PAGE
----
My friend has ancestors who were farmers, artisans, traders, slaves and soldiers. Her family has been in South Africa for hundreds of years, and some of her ancestors took part in seminal events in South African history. Some worked for the Dutch East India Company. One was killed in a conflict with the Zulu people in 1840. One of my friend's 6th great-grandparents, German-born Peter Bekker (1673-1745), once escaped from the prison on Robben Island. Another 6th-great-grandfather, Johannes Bockelenberg (born in Germany in 1668) was married to a granddaughter of the famous Krotoa, the Khoi woman who worked as Jan van Riebeeck's interpreter and whose life has been portrayed in a recent movie. My friend, however, is not herself a descendant of Krotoa (as far as I know); her ancestor was married twice, and Krotoa's granddaughter was the first wife, while my friend descends from the second wife.
Several of my friend's ancestors were Frenchmen who established themselves as wine farmers in the valley of Franschhoek - "French Corner" - which is still famous for its wineries. I've visited the valley myself, and enjoyed some of its excellent wines.
In terms of ethnic origins, my friend's ancestral background looks like this:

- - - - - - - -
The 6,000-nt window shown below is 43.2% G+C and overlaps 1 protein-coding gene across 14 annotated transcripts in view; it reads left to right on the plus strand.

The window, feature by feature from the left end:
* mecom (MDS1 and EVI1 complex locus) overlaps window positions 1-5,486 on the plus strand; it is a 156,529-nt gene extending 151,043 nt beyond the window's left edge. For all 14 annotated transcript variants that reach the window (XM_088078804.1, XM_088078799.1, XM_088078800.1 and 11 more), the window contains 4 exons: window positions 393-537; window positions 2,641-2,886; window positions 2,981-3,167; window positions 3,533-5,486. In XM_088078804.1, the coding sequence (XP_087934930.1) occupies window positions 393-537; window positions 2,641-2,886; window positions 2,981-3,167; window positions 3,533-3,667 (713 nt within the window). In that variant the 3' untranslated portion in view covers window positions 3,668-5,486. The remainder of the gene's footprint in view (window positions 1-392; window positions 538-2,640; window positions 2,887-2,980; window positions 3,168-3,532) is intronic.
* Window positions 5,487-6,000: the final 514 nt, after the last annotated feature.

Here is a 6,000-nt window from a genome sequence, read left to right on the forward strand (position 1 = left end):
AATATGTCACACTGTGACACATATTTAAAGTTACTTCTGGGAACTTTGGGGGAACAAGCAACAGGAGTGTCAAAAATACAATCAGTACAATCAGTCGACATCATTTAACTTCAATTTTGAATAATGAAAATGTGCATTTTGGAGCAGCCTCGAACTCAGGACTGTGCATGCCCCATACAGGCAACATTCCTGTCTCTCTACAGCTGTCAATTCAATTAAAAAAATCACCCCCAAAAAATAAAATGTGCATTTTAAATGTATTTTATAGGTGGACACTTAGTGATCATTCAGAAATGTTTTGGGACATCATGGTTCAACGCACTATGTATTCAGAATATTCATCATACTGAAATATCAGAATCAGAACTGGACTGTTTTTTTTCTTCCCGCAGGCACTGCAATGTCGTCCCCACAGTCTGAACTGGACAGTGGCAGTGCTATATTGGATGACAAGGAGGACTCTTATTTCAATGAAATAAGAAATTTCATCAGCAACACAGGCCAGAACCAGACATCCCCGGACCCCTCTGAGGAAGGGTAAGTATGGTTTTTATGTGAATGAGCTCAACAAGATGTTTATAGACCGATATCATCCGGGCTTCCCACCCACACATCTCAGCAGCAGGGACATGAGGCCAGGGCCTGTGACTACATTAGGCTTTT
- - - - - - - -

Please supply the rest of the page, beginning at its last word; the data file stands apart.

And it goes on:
Afrikaans/Dutch (presumed): 1422/2048 = 69.43 %
German: 404/2048 = 19.73 % (closest ancestor born in 1770)
French: 148/2048 = 7.23 % = (closest ancestor born in 1692)
Indian: c. 50/2048 = 2.44 % = (closest ancestor probably born in 1777)
Latvian: 8/2048 = 0.39 % = (closest ancestor born c. 1720)
West African: 5/2048 = 0.24 % = (closest ancestor born c. 1650)
Norwegian: 4/2048 = 0.20 % = (closest ancestor born c. 1705)
Chinese: 2/2048 = 0.10 % = (closest ancestor born in the 1600s)
Indonesian: 2/2048 = 0.10 % = (closest ancestor born c. 1660)
Unknown non-European: 2/2048 = 0.10 %
Malagasy: 1/2048 = 0.05 % = (closest ancestor born in the early 1600s)
Her total non-European ancestry adds up to 4.79%, of which the Asian/Oceanian part is 4.50% and the African part is 0.29%. It goes to show that even in South Africa, where racial segregation used to be law, the line between "White" and "non-White" was always less than clear-cut.
I find it fascinating to compare my friend's ancestral background to my own. My friend and I share several ancestral ethnicities and regions (Dutch, German, French, West African, Norwegian and Malagasy). Her non-European ancestry is connected to the Dutch slave-trade. Most of the slaves taken to the Cape Colony were from Asia, including the islands of Indonesia, which is reflected in my friend's genealogy. African slaves were few, and I actually seem to have more African ancestry than my friend does (my total being 0.49%, via Saint-Domingue/Haiti in the 1700s). However, it is not inconceivable that there could be some unknown additional African ancestors hiding in my friend's family tree.
Interestingly, my friend's Norwegian ancestor came from Fredrikstad, which is the city where my mother, stepfather and brother currently live. It's a small world indeed!